So, the only way to avoid grinding is to lean on one dragon, but their elemental weakness can make levels feel unfairly difficult.

Short on credits? Don't worry, you can buy jewels with real-world money that you can use to pay for these item packs or new dragons. The odd thing about all of this is that you can use the gems in the item packs to brute-force your way to the end of most levels. I actually was able to complete the next-to-last level without firing a single shot by expending a couple of gems. Crimson Dragon is a paid game with a lot of free-to-play sensibilities and it does not straddle the line gracefully.

Equally out of whack is the balance between Kinect and controller. For a game that began life as a Kinect-only title, Crimson Dragon goes out of its way to bury what little motion control it has left. I knew I was able to execute a barrel roll by leaning to one side from watching Colin Campbell's hands-on video, but didn't know I could issue commands to my wingman until I (1) emailed the game's PR rep to ask about it (2) found out there's a "Game Help" menu you have to quit out of the game to get to (3) found the motion control section and tried to remember all the commands, since I couldn’t check them mid-game.

If you do decide to grind, you have to pay credits every time you take on a mission, so the returns will be muted. A couple of times I accidentally cleaned myself out buying upgrades and had to grind an earlier free mission until I had enough to pay to play the level I actually needed to finish. Infuriating.

The upgrade store itself has plenty of its own quirks. Rather than directly buying items, you can use credits to get packs that include food for your dragon (which provides experience or new powers), stat-altering, single-use ampules and a revival gem, which you can deploy upon dying to refill your dragon's health mid-level.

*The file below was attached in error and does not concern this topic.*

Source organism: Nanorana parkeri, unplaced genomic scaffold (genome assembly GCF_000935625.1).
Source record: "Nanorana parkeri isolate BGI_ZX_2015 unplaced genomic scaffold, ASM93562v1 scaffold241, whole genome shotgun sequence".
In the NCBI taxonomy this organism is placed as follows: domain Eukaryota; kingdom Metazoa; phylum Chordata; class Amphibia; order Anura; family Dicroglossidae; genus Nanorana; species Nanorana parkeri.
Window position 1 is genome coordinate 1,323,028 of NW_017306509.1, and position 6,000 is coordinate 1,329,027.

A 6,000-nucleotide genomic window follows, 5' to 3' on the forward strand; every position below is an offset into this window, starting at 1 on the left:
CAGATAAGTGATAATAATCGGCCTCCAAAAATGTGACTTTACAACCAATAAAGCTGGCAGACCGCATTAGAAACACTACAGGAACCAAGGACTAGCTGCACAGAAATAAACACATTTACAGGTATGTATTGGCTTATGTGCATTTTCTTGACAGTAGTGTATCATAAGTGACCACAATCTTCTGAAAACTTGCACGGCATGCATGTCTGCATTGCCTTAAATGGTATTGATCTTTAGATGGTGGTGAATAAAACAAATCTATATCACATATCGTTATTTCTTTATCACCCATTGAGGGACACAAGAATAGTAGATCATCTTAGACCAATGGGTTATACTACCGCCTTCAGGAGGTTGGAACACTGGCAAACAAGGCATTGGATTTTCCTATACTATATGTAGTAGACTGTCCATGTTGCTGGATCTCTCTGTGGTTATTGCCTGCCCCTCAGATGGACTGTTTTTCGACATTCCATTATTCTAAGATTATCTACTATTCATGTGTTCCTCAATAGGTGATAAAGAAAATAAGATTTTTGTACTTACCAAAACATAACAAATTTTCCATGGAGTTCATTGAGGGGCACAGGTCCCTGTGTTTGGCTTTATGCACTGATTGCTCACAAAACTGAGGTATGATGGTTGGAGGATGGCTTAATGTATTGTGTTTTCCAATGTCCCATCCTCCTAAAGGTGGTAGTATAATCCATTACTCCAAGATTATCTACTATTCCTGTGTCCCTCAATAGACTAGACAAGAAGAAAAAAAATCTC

I was still getting smacked around even at the tail end of my eight hours of playtime.

By the by, you have to take your right hand off the controller and put it to your temple to issue commands, and that is the hand you use to shoot things, so I would recommend forgetting about voice commands entirely.

Just like the limp motion controls, Crimson Dragon is similarly underutilizing the Xbox One's graphical processing capabilities. While some of the dragon designs are cool and there's an impressive sense of scale, there is no amount of detail or visual polish that would distinguish it from an Xbox 360 or PS3 game.


Wrap Up:

Crimson Dragon is a total misfire

But I could forgive all of these missteps, the weird microtransactions, the underwhelming graphics, the off-kilter systems, if, on a very basic level, it was fun. It's not. Crimson Dragon manages to take riding on a sweet flying dragon and make it a bland, frustrating slog. In my book, that's about as unforgivable as sins come.

Crimson Dragon was reviewed using a downloadable Xbox One copy provided by Microsoft. You can read more about Polygon's ethics policy here.